“Natural Novel", a novel
A man’s life suddenly breaks down, he separates with his wife, finding out he was not “the author of her pregnancy”. He tries to tell the story of his existence but the story constantly slips away and merges into the natural history of the lavatory, the flies, the bees (following Linnaeus, Darwin, but also Michel Foucault). The narrator’s life mysteriously coincides with the destinies of two other characters: an editor who has the same name Georgi Gospodinov, and a mad gardener (a natural scientist) trying to restore the lost harmony between the words and the things. This “fissuring” of the narration makes possible the weaving of many other minor stories, which are interlaced into the plot. Lists of small pleasures of the 60s, 70s, and 80s, lists of classical novels’ beginnings, postmodern “winks” at Tarantino’s movies, philosophical fragments, childhood memories, pseudo-fables, notes of a naturalist man, gardening for beginners – all these mixed genres delicately steal into the novel and turn it into a heroic book “about nothing, a la Flaubert” (Ed Park, Village Voice, March 28th, 2005). Though seemingly frivolous and playing with the naive, this intent of the novel is backed by some serious philosophical assumption – for example it gathers in one place Presocrates, Lyotard and Schuetz. As a matter of fact, the Natural novel is very difficult to be paraphrased. It describes itself as a facet-made novel, “like a fly’s way of seeing. A novel full of details, matters small and invisible to the naked eye” (p. 80 of the English edition). As if the ideal “natural” novel needs a fly to narrate it. The fly jumps from one topic to another, decomposes the world to its molecules, mediates between the carnal and the sublime, as the very book instructs.
It is my immodest wish to create a novel of beginnings. A novel which continually begins, promises something, reaches page 17 and starts all over again. ... It would only provide the initial impulse, move subtly into the shadows of the next beginning and leave the figures to interrelate exactly as they please. That is what I would call a natural novel.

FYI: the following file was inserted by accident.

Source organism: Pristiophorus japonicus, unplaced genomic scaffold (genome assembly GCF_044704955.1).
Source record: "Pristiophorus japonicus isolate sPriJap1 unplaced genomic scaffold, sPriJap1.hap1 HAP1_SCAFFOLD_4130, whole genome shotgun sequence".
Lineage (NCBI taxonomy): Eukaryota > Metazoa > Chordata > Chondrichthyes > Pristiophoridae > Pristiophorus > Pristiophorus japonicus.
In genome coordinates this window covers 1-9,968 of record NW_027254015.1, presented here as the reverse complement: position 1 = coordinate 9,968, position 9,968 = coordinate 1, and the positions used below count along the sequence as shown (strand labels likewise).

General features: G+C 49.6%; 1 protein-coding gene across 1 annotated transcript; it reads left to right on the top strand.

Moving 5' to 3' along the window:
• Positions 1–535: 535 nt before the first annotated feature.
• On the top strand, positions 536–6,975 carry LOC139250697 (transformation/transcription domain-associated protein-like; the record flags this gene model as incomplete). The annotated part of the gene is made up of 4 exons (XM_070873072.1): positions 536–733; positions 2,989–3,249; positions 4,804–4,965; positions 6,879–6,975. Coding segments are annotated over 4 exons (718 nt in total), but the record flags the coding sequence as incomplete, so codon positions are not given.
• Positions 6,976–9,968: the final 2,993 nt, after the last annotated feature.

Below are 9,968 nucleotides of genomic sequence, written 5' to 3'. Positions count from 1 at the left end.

Every critical comment “inevitably faces the problem that important things about this novel seem to be said by the novel itself”. (Boris Minkov, Literaturen vestnik, 33, 20—26.10, 1999) Yet the pages of the critical reviews, published in Bulgaria and abroad outnumber the pages of Natural Novel. Gospodinov’s book was defined as “a machine for stories” (Anne Pitteloud.
Le Courrier 09.03.2002, Geneve); it is “funny and erudite, arrogant and refined, but brilliant in every respect and innovative in its form” (Jean-Claud Perrier, Livres-Hebdo, 25.01.2002).
The New Yorker (March 12th, 2005) defines it as an “anarchic, experimental début”; according to
The Guardian (February 12th, 2005), the novel is “both earthy and intellectual”;
The Times (April 16th, 2005) qualifies it as “humorous, melancholy and highly idiosyncratic work”. Soon after its publication in the US, Natural Novel was chosen for January Book of the Month by
the British literary site ReadySteadyBook.com, in February it was the
Complete Review editor’s choice for fiction, in March it was selected for Book of the Week by the
London Review Bookshop (14—20 March 2005). By the end of 2005, Natural Novel has also found place among the first 20 titles of
Literature Eastern European Top 100 Bestselling Books according to Amazon.com
and Sacred Texts.